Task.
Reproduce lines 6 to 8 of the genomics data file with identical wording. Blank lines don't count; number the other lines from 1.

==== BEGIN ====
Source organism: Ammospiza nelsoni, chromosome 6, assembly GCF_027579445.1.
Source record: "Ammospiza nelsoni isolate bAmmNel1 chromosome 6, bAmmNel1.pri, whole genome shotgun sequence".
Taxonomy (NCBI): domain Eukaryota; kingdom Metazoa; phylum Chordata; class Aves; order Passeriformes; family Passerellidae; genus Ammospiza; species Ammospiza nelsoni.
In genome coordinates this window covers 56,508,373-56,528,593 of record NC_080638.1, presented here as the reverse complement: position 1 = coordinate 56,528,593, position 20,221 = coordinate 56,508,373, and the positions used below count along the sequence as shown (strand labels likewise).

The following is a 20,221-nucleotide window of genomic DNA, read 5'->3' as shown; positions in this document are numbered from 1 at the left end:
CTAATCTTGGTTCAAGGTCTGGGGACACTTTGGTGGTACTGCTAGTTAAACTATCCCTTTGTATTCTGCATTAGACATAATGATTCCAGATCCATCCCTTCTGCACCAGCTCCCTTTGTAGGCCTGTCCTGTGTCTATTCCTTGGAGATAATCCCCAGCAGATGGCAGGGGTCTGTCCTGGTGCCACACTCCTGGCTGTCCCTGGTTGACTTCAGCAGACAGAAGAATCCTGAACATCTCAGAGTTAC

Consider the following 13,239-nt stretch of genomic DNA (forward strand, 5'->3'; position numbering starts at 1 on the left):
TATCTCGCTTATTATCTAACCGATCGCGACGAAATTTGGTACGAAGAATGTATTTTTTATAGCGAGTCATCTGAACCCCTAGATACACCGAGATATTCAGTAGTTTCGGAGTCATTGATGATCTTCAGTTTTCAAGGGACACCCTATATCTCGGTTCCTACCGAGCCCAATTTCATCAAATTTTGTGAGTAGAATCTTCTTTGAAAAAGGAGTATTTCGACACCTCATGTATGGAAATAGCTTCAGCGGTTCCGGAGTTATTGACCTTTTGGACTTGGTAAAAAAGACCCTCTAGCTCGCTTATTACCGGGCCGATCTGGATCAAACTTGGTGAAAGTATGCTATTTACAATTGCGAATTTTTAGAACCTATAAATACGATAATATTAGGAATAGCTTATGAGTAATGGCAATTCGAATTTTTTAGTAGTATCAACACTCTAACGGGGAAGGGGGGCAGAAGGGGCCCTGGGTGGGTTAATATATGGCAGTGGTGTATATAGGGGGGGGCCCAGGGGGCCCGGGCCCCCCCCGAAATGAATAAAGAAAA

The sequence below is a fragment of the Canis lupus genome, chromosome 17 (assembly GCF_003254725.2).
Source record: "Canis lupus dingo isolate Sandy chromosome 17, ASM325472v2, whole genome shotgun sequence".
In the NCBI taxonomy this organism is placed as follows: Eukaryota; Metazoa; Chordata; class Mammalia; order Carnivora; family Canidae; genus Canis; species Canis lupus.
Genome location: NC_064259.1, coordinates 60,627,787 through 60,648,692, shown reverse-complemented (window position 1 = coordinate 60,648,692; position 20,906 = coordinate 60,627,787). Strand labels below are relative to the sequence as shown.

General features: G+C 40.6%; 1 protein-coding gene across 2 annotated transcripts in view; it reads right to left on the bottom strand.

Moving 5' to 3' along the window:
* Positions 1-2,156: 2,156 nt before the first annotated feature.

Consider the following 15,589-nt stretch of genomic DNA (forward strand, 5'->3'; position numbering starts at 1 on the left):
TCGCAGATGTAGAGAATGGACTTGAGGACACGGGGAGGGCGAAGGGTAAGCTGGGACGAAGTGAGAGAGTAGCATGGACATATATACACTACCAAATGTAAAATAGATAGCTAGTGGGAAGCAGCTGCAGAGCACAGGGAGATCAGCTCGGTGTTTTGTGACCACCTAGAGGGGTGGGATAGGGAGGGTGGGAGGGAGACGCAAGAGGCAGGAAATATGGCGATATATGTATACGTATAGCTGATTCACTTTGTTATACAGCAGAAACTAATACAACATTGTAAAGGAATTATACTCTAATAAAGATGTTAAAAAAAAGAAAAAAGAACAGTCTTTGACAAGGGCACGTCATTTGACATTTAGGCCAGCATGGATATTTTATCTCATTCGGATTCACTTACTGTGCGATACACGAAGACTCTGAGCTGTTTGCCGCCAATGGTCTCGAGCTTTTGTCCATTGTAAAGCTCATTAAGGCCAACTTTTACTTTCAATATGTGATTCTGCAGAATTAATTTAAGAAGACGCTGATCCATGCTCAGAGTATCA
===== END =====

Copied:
CTAATCTTGGTTCAAGGTCTGGGGACACTTTGGTGGTACTGCTAGTTAAACTATCCCTTTGTATTCTGCATTAGACATAATGATTCCAGATCCATCCCTTCTGCACCAGCTCCCTTTGTAGGCCTGTCCTGTGTCTATTCCTTGGAGATAATCCCCAGCAGATGGCAGGGGTCTGTCCTGGTGCCACACTCCTGGCTGTCCCTGGTTGACTTCAGCAGACAGAAGAATCCTGAACATCTCAGAGTTAC

Consider the following 13,239-nt stretch of genomic DNA (forward strand, 5'->3'; position numbering starts at 1 on the left):
TATCTCGCTTATTATCTAACCGATCGCGACGAAATTTGGTACGAAGAATGTATTTTTTATAGCGAGTCATCTGAACCCCTAGATACACCGAGATATTCAGTAGTTTCGGAGTCATTGATGATCTTCAGTTTTCAAGGGACACCCTATATCTCGGTTCCTACCGAGCCCAATTTCATCAAATTTTGTGAGTAGAATCTTCTTTGAAAAAGGAGTATTTCGACACCTCATGTATGGAAATAGCTTCAGCGGTTCCGGAGTTATTGACCTTTTGGACTTGGTAAAAAAGACCCTCTAGCTCGCTTATTACCGGGCCGATCTGGATCAAACTTGGTGAAAGTATGCTATTTACAATTGCGAATTTTTAGAACCTATAAATACGATAATATTAGGAATAGCTTATGAGTAATGGCAATTCGAATTTTTTAGTAGTATCAACACTCTAACGGGGAAGGGGGGCAGAAGGGGCCCTGGGTGGGTTAATATATGGCAGTGGTGTATATAGGGGGGGGCCCAGGGGGCCCGGGCCCCCCCCGAAATGAATAAAGAAAA